- Section 11-4-4.3 through 4.6 and, §11-4-25.2 and 11-4-29.1 will be open game to a self serving municipality to bypass and/or the usurping of Federal EPA regulations where a special use permit is approved when environmental issues involving the “special use” is an issue. Federal laws encompass the Clean Water Act—“CWA”, the Resource Conversation and Recovery Act—“RCRA”; and, the Clean Air Act to name just a few.
- The very core of due process requirements is notice and a hearing before an impartial tribunal; and, the opportunity for confrontation and to present argument in opposition thereof.
- Procedural administrative and executive proceedings are not judicial, per se; and, not a requisite to due process. However, due process requires the procedures, where laws are applied, and which requires that the procedures must be evenhanded so that individuals are not subjected to the arbitrary exercise of government power. A balancing test is a must in due process and is meant to protect persons not from the deprivation, but from the mistaken or unjustified deprivation of life, liberty, or property. Hence, the required elements of procedural due process are those that minimize substantively unfair or mistaken deprivations which allow persons to contest the basis upon which a local municipality proposes to deprive them of protected interests. This bill doesn’t just minimize procedural due process; it eliminates it entirely. (§11-4-4.5 and 11-4-4.6).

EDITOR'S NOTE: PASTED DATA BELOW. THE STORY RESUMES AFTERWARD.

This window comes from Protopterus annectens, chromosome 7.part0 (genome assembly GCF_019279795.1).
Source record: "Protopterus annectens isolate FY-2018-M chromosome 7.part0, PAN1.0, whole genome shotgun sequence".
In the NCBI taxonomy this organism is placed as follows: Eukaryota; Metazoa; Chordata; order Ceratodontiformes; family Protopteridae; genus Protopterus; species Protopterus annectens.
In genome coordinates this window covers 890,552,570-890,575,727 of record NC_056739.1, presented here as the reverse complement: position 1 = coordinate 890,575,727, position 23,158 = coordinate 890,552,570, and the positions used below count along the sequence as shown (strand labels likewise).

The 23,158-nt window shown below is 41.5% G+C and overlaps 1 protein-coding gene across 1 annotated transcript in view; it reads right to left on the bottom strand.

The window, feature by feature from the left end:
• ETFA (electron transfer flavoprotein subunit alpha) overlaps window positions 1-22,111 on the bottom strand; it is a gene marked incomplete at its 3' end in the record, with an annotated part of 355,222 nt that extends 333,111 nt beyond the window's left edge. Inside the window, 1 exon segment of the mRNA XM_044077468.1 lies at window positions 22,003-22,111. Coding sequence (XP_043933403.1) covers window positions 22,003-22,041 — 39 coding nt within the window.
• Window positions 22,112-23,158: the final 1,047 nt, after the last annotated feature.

- Long term legal problems are going to mount if this bill is enacted because some form of hearing is required—not denied as that which is proposed here, before an individual can be deprived of a property or liberty interest. The purpose of this requirement is not only to ensure abstract fair play to the public or a particular individual suffering personal impact. Its purpose, more particularly, is to protect his use and possession of property from arbitrary encroachment. Thus, the notice and the opportunity to be heard must be granted at a meaningful time and in a meaningful manner. Proposed § 11-4-4.5 denies the right to any notice, public hearing or any other right for review and approval in its entirety.
- The language within Section 11-4-4.5 is confusing. The terminology within the last sentence: “[u]pon adoption of certification provisions, the land use is a special permitted use subject to enforcement in the same manner as a permitted use”. This terminology opens the door to “unenforceability” of a “permitted use”. What certified permitted use is that? If the municipality fails (“may” as is §11-4-4.3 allows) to implement a criteria and to adopt zoning ordinances for certification relating to a “special use”, then there is no enforceability because there is no written oversight written into any ordinances. (§11-4-4.3 allows that the municipality “may” establish a process for certification).
We urge a vote of “NO” regarding this proposed legislation, in its entirety. This is the type of legislation that has the trickling effect leading to tyranny.
Thank you for the time to review our position relating to this bill [links added; DFP reader submission, received 2021.02.25].